Louis XI's lovers were:

Marguerite de Sassenage 1424 - 1471  Louis XI - France Roi Louis, French Revolution, France, Film, Mistress, Saga, Father, Daisy, Yard
Marguerite de Sassenage
1) Marguerite de Sassenage (1449-1471)
Dame de Beaumont

Daughter of: 
Henri II "the Red" (1384-?), Lord of Sassenage, and of Antonia di Saluzzo. They a daughter Isabeau de Valois who was married to Louis Richard de Saint-Priest.

Wife of: Amblard de Beaumont, Seigneur de Montfort.

Natural offspring:

a. Isabelle de France who married Louis de Saint-Priest [Fam1]

2) Phelise Regnard (c1424-1474).

Lover in 1442-1456.
Legitimized 1465
Chatelaine de Beaumont-en-Trieves, 1452-1456
Châtellaine de La Mure in Mathésine, 1461-1463
1st mistress of Louis XI of France when he was the Crown Prince of France

"From 1447 to 1456 Louis lived in (and governed) the Dauphiné. He had a relation with Phélise Regnard (d'une famille dauphinoise de petite noblesse). She was the mother of Jeanne and Marie. Michel D-D indicates that Jeanne was born in 1448 or a little later. Marie was their second child. Phélise was (subsequently?) married to Jean Pic, châtellain de Beaumont, who died already 1452. In her widowhood Phélise was known as Madame de Beaumont." (Kamp, 2003)

Personal & family background.

Phelise was the daughter of Aymar Reynard, Lord of Saint Didier.

Wife of:
1. Jean Pic (d.1452), a squire, mar 1447.
2. Charles de Seillons

Natural offspring:

a. Guyotte batarde de France (1445-1502), mar 1460 Charles de Sillons

b. Jeanne de Valois, Dame de Mirebeau (1447-1419)
Legitimized 1466
Wife of Louis batard de Bourbon, 1st Comte de Rousillon and Admiral of France, mar 1465

c. Marie de Valois (1449-1469) who married and was killed by Aymar de Poitiers, Seigneur de Saint-Vallier and Comte de Valentinois.

She recovered the castellany of Beaumont, confiscated in 1456, due to the king's help and kept it until her death.(Favorites de Louis XI)
Charles IX of France
King of France

Son of: Henri II de France & Catherine de' Medici

Husband of: Elisabeth von Osterreich, mar 1570.

Physical appearance & personal qualities.
"Charles IX was tall and slim, feeble and sickly. His eyes were glassy and without speculation til he became excited, when they flashed like fire. He wore his hair long, and flowing over his shoulders. In disposition he was indolent, and without moral courage. His mother could sway him as she liked, and overcome all his scruples without difficulty. He was fond of poetry, and wished to be considered a poet himself. His favourite author was Ronsard. In the chase, he became excited almost to madness. He followed the wild boar with perfect fury, blowing his horn till his eyes were blood-shot, and encountering the greatest danger with foolhardy recklessness. Like his father and brother Henry, he was passionately fond of dogs, with which his apartments were filled. . . He dressed in the Venetian style, with huge rosettes in his shoes, at his knees, and at his wrists; a large raff round his neck, ; and a plumed had." (The Political, Social, and Literary History of France: 162)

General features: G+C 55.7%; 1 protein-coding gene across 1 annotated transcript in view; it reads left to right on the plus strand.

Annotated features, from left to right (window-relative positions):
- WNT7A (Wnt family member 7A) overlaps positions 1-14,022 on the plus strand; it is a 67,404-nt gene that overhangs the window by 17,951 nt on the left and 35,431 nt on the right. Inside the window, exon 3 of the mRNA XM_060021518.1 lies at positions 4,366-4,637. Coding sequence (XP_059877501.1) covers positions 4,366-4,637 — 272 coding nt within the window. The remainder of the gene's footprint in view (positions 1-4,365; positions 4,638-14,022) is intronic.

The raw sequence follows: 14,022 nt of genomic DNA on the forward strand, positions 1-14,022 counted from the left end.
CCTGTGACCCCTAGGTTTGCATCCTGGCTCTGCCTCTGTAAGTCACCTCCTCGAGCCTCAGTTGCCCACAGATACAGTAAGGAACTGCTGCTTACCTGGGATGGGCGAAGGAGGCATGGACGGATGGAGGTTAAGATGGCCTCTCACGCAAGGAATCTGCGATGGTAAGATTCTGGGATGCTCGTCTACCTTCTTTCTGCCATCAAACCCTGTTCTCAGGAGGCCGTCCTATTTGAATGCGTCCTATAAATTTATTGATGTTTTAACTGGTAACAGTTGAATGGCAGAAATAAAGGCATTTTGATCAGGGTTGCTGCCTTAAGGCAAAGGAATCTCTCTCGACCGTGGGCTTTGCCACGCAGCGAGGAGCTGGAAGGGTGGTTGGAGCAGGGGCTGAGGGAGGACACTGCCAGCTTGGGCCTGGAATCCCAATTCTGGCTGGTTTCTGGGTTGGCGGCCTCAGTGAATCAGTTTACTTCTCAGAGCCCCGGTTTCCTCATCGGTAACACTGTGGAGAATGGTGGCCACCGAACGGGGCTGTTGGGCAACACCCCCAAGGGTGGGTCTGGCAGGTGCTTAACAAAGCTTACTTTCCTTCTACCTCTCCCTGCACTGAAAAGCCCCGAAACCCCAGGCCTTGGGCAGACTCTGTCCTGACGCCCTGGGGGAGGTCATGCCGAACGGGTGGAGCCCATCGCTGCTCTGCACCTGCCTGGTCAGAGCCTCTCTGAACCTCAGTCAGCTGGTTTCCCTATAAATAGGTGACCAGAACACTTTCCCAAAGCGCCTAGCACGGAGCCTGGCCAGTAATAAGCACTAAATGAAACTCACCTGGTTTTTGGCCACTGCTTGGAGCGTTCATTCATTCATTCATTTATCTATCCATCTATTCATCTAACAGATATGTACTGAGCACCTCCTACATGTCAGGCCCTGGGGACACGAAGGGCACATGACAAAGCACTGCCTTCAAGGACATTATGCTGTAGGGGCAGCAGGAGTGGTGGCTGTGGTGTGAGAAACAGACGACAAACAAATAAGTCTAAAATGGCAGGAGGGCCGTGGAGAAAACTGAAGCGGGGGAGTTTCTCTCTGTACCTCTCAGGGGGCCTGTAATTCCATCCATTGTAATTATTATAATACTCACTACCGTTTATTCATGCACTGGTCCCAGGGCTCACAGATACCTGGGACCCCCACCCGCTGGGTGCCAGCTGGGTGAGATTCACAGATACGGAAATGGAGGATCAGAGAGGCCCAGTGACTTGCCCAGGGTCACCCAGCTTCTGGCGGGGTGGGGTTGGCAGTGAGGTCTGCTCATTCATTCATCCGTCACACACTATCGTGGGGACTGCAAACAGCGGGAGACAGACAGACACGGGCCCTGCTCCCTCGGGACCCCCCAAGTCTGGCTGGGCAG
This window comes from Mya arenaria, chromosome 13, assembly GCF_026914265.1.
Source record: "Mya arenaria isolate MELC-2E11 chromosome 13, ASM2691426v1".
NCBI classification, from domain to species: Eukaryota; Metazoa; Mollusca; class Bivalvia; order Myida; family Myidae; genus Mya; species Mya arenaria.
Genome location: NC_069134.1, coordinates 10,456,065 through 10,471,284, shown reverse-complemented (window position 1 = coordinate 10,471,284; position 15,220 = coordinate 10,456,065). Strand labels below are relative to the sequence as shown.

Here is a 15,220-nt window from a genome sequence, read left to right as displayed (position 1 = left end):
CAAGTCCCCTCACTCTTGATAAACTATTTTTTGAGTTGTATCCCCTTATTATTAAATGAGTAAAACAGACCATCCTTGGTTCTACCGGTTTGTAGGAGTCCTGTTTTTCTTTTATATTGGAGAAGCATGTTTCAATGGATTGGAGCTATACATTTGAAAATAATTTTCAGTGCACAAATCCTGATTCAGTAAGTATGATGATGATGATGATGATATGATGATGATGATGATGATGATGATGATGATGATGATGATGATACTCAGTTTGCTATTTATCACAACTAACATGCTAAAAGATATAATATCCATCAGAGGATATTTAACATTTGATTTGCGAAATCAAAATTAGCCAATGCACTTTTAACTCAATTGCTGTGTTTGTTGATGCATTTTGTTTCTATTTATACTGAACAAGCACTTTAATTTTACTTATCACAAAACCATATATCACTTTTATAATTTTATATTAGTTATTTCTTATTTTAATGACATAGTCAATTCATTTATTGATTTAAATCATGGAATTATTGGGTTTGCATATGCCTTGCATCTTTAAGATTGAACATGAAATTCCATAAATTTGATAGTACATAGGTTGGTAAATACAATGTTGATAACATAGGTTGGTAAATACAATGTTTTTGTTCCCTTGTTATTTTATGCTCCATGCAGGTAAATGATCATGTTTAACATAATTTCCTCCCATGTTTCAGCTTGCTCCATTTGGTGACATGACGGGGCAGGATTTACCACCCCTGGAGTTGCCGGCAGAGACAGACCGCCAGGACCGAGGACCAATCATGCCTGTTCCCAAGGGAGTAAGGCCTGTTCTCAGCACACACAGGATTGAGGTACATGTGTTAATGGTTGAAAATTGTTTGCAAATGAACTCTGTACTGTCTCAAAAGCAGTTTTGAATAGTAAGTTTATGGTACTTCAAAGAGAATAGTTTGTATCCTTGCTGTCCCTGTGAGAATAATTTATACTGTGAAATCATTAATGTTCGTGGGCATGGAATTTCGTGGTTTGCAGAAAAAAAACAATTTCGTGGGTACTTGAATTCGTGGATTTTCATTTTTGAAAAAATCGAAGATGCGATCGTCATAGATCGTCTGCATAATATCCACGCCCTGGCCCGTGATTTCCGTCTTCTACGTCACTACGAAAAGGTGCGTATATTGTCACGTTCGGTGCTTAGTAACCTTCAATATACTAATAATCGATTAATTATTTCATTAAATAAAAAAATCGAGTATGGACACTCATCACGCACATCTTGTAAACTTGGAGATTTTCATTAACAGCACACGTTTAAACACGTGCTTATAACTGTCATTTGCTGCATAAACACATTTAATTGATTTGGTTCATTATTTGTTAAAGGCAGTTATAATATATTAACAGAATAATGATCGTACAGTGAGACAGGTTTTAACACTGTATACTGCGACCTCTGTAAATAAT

"In stature Charles was tall, his shoulders were high, and he had a slight habitual stoop. His features were well formed and intelligent, though pallid. His eyes were sharp and penetrating, deeply set, and shadowed by heavy brows. . . ." (Henry III King of France and Poland: 35)
François Clouet: Elisabeth of Austria
Elisabeth of Austria
Queen of France
Husband of: Elisabeth von Osterreich. mar 1570.

"At the period of their marriage Charles IX was twenty years of age and Elizabeth sixteen; she joined to great physical advantages an amiable disposition and solid piety. Educated by virtuous parents in the principles of the most rigid morality, Elizabeth found her self isolated in the corrupt and infamous court of her husband and the queen-mother. . . ." (Memoirs of the Queens of France: 341)

Effect of infidelity on the queen.
"Elizabeth, his consort, and daughter of the Emperor Maximilian, was good, sensible, and pious; but though respected by the king, she was very unhappy. The profligate court was a scene shocking to her piety and purity, and she lived in it, but not of it, a very solitary life; seldom speaking, and then only in Spanish, her vernacular tongue. Though she bore meekly with the mistresses whom her husband paraded before her, she was deeply hurt by his infidelities. Charles, on his death-bed, confessed himself unworthy of so amiable a wife, and regretted the sorrows he had caused her; sorrows which left such enduring traces on her mind, that though young, when widowed, she retired into a perfect seclusion, refusing the proferred alliances of the kings of Spain and Portugal, and founded at Vienna a convent, in which she devoted herself to religious exercises until her death at the age of thirty" (The Eclectic Magazine of Foreign Literature, Science, and Art, Vol 29: 67)

Charles IX of France's lovers were:

1) Helena Bon de Mes-guillon.
" . . . Before his marriage the king had formed an attachment for Helena Bon de Mes-guillon, daughter of the governor of Marseilles, and wife of Charles de Gondi de la Tour, grand master of the wardrobe, who, urged by jealousy, endeavoured to poison the king, but was prevented by his wife. It is said that Madame de Gondi, to revenge this attempt, retaliated in the same manner upon her husband, and with success. Nevertheless, after the massacres of St. Bartholomew, in which Madame de Gondi lost a near relation, she coldly replied to the king's letters: when sought by him in person she was seized in an involuntary terror, which she could bot repress at the sight of him; and to avoid his attentions retired to the convent of St. Magloire, where she obtained absolution from her brother-in-law, Peter de Gondi, archbishop of Paris." (Memoirs of the Queens of France: 343)